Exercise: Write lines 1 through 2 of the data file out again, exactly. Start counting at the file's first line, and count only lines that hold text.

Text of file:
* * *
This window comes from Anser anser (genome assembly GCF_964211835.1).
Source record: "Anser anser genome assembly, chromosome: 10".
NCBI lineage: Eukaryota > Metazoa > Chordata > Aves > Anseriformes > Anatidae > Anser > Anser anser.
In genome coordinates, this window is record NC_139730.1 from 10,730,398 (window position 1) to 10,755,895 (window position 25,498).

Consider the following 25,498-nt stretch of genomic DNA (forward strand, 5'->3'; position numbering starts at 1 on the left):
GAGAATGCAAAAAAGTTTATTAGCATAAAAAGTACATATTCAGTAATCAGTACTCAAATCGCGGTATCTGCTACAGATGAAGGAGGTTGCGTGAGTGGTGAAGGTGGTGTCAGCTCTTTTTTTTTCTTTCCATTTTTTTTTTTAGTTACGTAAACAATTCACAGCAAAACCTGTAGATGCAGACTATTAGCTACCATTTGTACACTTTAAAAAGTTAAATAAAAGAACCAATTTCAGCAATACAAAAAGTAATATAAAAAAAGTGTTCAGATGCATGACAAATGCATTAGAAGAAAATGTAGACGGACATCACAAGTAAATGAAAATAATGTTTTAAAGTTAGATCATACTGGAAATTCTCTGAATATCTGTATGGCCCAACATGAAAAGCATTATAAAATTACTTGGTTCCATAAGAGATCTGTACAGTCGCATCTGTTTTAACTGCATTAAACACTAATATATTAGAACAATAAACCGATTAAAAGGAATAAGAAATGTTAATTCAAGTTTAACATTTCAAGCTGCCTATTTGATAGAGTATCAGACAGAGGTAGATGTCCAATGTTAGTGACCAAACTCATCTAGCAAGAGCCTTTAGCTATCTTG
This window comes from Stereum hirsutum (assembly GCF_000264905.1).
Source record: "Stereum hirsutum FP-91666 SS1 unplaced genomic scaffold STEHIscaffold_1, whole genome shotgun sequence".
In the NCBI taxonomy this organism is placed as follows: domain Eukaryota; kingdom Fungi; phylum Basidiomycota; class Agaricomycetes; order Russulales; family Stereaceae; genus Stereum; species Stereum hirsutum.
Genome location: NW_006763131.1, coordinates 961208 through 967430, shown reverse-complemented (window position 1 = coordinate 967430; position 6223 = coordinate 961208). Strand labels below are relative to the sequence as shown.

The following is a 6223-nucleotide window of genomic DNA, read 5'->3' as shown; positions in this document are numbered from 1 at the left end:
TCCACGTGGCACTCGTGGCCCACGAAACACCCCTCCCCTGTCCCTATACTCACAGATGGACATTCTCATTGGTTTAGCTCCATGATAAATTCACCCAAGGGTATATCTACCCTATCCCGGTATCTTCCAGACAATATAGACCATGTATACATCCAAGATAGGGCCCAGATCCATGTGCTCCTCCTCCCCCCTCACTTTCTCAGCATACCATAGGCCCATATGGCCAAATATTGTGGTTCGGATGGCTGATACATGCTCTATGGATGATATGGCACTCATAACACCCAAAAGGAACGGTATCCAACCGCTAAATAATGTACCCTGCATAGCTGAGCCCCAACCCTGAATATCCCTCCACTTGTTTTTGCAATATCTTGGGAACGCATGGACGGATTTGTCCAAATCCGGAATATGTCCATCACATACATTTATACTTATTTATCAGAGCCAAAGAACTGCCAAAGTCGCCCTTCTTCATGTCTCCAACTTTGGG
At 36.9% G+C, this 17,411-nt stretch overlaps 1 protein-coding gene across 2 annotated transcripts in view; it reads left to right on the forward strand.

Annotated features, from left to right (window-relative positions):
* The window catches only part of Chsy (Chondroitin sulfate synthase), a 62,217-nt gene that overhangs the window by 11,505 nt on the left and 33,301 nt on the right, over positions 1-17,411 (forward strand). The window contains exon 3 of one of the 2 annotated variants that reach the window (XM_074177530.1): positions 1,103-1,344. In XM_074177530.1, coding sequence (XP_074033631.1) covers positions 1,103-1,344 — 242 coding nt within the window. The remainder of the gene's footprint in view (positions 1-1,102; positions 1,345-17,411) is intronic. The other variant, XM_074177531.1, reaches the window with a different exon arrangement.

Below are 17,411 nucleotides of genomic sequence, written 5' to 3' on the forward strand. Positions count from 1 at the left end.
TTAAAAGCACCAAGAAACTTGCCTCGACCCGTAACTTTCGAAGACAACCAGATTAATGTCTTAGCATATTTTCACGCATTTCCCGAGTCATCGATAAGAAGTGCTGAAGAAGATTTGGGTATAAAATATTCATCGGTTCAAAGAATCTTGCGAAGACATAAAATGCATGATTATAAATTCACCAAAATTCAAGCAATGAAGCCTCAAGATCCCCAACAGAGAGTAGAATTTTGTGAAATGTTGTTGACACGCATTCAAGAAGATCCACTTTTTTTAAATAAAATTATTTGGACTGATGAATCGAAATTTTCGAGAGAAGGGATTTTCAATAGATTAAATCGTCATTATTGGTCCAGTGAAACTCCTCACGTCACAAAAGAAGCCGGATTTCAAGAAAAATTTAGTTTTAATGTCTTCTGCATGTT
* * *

This window comes from Anser anser (genome assembly GCF_964211835.1).
Source record: "Anser anser genome assembly, chromosome: 10".